On Daily Writing and Book Buying

A strange thing happens when you start to write every single day.

For the first few days, you are hesitant.

You follow the prompts. You set your timer to force yourself to write.

Even though you are attempting to just let the words flow, you are picky. You want to sound smart. You want your words to mean something.

After a week, you just want to get the damn words on the page and get this over with so you can move on to other things, or if you have waited until the end of the day, so you can go to bed.

So, you will write down anything that comes to mind—information about your day, conversations you overheard, thoughts, dreams, hopes, even to-do lists.

I am now going strong at 16 days—just over two weeks—and I am starting to experience anxiety if I DON’T write.

I’d heard about this before.

I just didn’t expect it to happen so quickly.

I honestly didn’t expect to last past a week in the first place.

But I did something different this time.

I made myself accountable.

I posted about it on my blog and my Facebook writer page.

I posted about it in a couple of closed writing groups I am in on Facebook.

If I’m being honest, I recognize that the only people who really read my Facebook writer page are family and friends, and it’s probably only cursory at best.

But the writing groups did it.

These people don’t know me from Adam…or Eve, as it were.

But I quickly noticed that a core group of people in each group started liking my posts, and maybe they just like everybody’s posts, but it made me want to keep writing and keep posting, because what if they look forward to seeing who wrote that day?

What if they are judging me if I don’t?

Now, okay, I realize that sounds paranoid and probably even a little egotistical.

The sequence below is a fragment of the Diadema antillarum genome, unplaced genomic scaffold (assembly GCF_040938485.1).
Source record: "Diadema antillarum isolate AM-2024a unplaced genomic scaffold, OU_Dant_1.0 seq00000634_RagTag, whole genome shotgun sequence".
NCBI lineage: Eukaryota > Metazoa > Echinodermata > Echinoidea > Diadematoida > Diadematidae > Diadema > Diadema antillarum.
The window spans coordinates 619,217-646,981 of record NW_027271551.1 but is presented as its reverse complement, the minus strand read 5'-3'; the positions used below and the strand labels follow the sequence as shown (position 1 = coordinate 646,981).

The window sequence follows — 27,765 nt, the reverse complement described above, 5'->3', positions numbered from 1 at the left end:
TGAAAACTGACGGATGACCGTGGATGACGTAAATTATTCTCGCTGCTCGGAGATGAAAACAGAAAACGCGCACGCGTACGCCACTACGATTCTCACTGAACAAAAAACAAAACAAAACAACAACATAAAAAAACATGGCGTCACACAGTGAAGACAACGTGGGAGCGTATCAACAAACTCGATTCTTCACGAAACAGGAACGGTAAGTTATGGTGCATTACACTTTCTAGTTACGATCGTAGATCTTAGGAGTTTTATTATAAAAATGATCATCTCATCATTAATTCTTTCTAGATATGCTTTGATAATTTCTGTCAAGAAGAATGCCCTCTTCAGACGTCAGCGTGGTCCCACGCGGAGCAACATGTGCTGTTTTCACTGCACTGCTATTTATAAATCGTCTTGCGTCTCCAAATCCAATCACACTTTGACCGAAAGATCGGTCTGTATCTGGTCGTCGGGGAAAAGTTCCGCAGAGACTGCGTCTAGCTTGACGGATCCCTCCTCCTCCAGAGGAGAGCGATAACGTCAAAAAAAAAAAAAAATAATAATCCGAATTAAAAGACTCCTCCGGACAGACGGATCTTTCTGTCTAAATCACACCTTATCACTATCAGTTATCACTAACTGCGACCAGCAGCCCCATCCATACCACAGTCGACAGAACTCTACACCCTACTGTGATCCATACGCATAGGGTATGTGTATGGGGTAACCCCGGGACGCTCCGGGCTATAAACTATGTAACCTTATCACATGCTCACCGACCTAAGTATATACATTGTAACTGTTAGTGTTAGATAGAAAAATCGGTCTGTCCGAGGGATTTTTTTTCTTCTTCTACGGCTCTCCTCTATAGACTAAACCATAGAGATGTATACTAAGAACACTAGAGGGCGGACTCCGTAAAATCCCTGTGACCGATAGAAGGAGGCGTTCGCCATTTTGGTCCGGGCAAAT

But, really, what if?

Maybe, though, at the end of the day, it is just that I am truly being accountable to myself for once.

I’ll be honest again and say that I enjoy posting every day that I’ve written.

I get satisfaction from seeing these perfect strangers like my posts, as though they are sending me a virtual pat on the back with a “Well done!” thrown in for good measure.

Social media has its flaws. It makes it easier to be rude and unfeeling towards others. It makes us crave attention. It makes us compare ourselves to others—our day-to-day to someone else’s highlight-of-the-day.

But if it can help a struggling writer like myself find her people, her supporters, her fellow strugglers, is it really all that bad? Or is just that I’m finally finding a way to use it for good, a way that’s been there all along, but that I didn’t see as bogged down as I was in political posts and negative posts and frustrating posts?

I won’t lie. I am an avid social media user, though mostly in the form of Facebook.

But until now, I kind of hated myself for it, made myself feel guilty for it.

Maybe I just needed to find that positive use, the one apart from keeping in contact with family and sharing cute cat memes and videos or book-related links.

Now that I have found it, though, I’m going to be spending a lot more time…on…

Shit.

What have I done?

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Hope you enjoyed my post today, y’all! If you like it, don’t forget to subscribe! You can also keep up with me over on Facebook, and soon, I will be adding posts on Medium.

Before I go, let me share a funny story with you from tonight.

I decided earlier that I am the worst book lover ever.

I was in the mood to read Orwell’s 1984 as it has gotten so much press recently. I went to my shelves to find my copy…only to find I have no copy.

Okay, so I’ll read Bradbury’s Fahrenheit 451, then, I decided and went searching…only to find I have no copy.

I immediately set out to rectify this by going to the local thrift bookstore because I didn’t want to spend that much money.

They had Bradbury’s book but not Orwell’s.

In conversation with the clerk, I found, much to my delight, that my local Barnes & Noble has Orwell’s in stock, so I checked out (with three short story collections and a craft book in addition to Bradbury’s book) and headed that direction.

One hour later…